Archive for July, 2013

There was a time when I believed that right was the strongest force in the world; and that right defeated wrong every time.  The horseman in the white hat was always victorious over the horseman in the black hat.  Light subjugated dark.  I was taught to make sure I was right before forging ahead, then stick by my convictions, and everything would be for the best.

Time was when I thought I could be the best.  I thought I could win.  It would just be a matter of time.  If I did everything right, worked hard enough, then winning and being the best would be attained.

At one time I thought the world to be clear cut and well defined.  It was easily detectable what was good and what was bad.  Good and evil.  It was pretty easy to determine which was which.  It was as clear as right and wrong.

But, as I grew into the world, blue skies turned to dark clouds.  I discovered that right didn’t always win.  There were forces on the darkside that, at times, were stronger than light.  Good was not always victorious.  Sometimes, good was the victim.

I found that I could not always win.  No matter how hard I worked, I might not win.  Thinking I was right and working hard did not prevent my opponent from being better.  Winning was not always under my control.  There were other forces out there.

I changed as I grew.  I became involved in more and varied pursuits.  That was part of my education both formal and informal.  I learned from a lot of people.  Some of those teachers taught from the church, some taught from manual labor, some taught from schools, some taught from the family.  Whether I realized it or not, learning was happening everywhere.  Living and growing was being a student.

The simple look into life from the simplicity of a child faded.  Things became complicated.  What I wanted to be real truth was but a ray of light into each day.  How much light was determined by things I didn’t understand at the time.  But, more understanding was discovered as I learned, as I grew into the world.

The world gave me people to deal with on a daily basis.  People I had to try to understand.  Some of those people became friends and some became enemies.  Some were just passing by.  Still, good and right and darkness were intertwined in those people.  Discovering which was where was a problem.  Learning to deal with it was a different problem.

Authority was a door I encountered on a more intense level as I matured.  Teachers, coaches, bosses were just a few that presented different problems.  At times, life was less enjoyable because of them, and life was also more enjoyable because of them.  School, college, work, daily life gave opportunities to learn to cull the bright days from existence…to live more in the light than the dark.  But, barriers were always out there.

Change was still happening.  I was alive, and I knew it.  I relished it.  Change was becoming the watchword of the decade when I was in college.  My life grew from the pacific 1950’s into the torrid 1960’s.  I was changing just like everything around me seemed to be changing.

I was latching on to new ideas.  Some of these came from enlightened professors in my classes.  Others came from sources outside the classical educational realm.  I was soaking in new ideas in all the reading I could find.  These reads dealt with educational ideas, recreation, and athletics.  Since I was majoring in physical education and wanted to coach, I was intensely interested in some of these seemingly “off the wall” ideas…because it was a change from the status quo.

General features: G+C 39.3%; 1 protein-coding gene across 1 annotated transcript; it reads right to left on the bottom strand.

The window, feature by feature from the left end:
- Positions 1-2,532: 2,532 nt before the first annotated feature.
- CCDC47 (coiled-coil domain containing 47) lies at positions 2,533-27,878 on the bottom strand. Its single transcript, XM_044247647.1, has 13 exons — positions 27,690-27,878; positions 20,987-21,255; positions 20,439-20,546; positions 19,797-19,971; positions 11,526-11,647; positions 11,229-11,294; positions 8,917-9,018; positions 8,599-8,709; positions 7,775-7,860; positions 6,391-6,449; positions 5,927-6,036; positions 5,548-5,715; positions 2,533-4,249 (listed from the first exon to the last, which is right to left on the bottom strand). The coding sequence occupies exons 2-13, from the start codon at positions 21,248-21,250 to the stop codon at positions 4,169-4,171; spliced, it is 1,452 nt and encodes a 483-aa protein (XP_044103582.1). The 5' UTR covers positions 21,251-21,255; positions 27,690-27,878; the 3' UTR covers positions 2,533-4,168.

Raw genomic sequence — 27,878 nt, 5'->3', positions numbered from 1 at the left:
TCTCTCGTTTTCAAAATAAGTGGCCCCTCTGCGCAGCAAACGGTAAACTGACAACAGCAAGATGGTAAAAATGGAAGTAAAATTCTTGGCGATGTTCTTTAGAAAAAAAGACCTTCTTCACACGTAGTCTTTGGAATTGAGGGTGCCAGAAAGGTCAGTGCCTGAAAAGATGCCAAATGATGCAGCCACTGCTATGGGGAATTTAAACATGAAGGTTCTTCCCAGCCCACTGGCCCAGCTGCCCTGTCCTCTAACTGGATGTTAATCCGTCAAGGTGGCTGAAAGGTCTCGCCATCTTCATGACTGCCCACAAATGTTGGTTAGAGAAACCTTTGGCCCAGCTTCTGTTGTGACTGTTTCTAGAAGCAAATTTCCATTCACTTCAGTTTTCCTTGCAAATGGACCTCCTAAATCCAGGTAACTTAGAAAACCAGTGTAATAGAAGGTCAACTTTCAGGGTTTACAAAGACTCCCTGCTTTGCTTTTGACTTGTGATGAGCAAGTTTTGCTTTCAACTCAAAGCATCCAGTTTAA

Even though there were a lot of things in the 60’s that I rejected, the openness to new ideas in athletics fascinated me.  I had learned the traditional approach; now, I was a child of the 60’s in learning new things.  It was exciting.  It was change.

Time moved on.  The following decades brought stability lacking in the 60’s.  There was less change.  This was interpreted to be a good thing by a lot of people.  I was settled in to teaching and coaching and raising a family.  Surviving in our society.  I became a victim of a changeless regime.  Status quo.

I’m lucky in that I recognized this situation.  I wondered if I would become a fatality of the status quo.  Was I figuratively dying?  I needed answers to questions unanswered.

This scenario happened to a lot of people during this era.  Some buckled; some survived; some thrived.  Those who felt the world had changed too fast and then too slow buckled.  Those who tried to move with the rhythm of change survived.  Those who observed societal changes but chose their personal changes thrived.  They were the lucky ones…or, the prepared ones.  They are the ones who are thriving today as our world once again accelerates change.

Changing fast or changing slow or not changing at all has always presented personal problems to society members.  Within the sea of change, be it fast or slow, is needed a home base, a place of solidarity.  If one has this, then one can face any change that is presented…and, it will be presented.  We hear about it all the time.  The change is perhaps the major stressor in our lives.  On the street, we refer to this problem as “stress.”

Our society is inundated by various methods to deal with this onslaught of change, stress.  We have TV programs that want to teach us how to cope.  Bookstores are loaded with solutions to the problem.  Agencies and organizations exist to help us survive the situation or to survive the problem the situation causes, such as alcoholism, drug addiction, or obesity.  We pay money to buy the secret solution from unproven sources.